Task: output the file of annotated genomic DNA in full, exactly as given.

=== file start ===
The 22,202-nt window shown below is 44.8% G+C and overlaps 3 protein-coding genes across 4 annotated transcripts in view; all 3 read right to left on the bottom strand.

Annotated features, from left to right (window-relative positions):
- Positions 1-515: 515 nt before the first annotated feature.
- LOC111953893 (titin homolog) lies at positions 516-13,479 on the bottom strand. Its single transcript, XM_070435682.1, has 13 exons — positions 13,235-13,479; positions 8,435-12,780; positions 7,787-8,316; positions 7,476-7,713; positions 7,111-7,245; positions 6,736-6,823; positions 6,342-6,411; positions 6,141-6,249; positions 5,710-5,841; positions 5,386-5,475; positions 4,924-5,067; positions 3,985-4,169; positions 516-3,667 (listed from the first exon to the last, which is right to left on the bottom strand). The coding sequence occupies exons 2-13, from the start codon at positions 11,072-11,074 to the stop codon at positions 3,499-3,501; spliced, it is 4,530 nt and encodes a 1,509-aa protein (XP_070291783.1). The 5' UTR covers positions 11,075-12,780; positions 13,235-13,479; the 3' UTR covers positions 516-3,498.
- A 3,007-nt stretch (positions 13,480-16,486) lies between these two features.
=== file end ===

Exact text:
The 22,202-nt window shown below is 44.8% G+C and overlaps 3 protein-coding genes across 4 annotated transcripts in view; all 3 read right to left on the bottom strand.

Annotated features, from left to right (window-relative positions):
- Positions 1-515: 515 nt before the first annotated feature.
- LOC111953893 (titin homolog) lies at positions 516-13,479 on the bottom strand. Its single transcript, XM_070435682.1, has 13 exons — positions 13,235-13,479; positions 8,435-12,780; positions 7,787-8,316; positions 7,476-7,713; positions 7,111-7,245; positions 6,736-6,823; positions 6,342-6,411; positions 6,141-6,249; positions 5,710-5,841; positions 5,386-5,475; positions 4,924-5,067; positions 3,985-4,169; positions 516-3,667 (listed from the first exon to the last, which is right to left on the bottom strand). The coding sequence occupies exons 2-13, from the start codon at positions 11,072-11,074 to the stop codon at positions 3,499-3,501; spliced, it is 4,530 nt and encodes a 1,509-aa protein (XP_070291783.1). The 5' UTR covers positions 11,075-12,780; positions 13,235-13,479; the 3' UTR covers positions 516-3,498.
- A 3,007-nt stretch (positions 13,480-16,486) lies between these two features.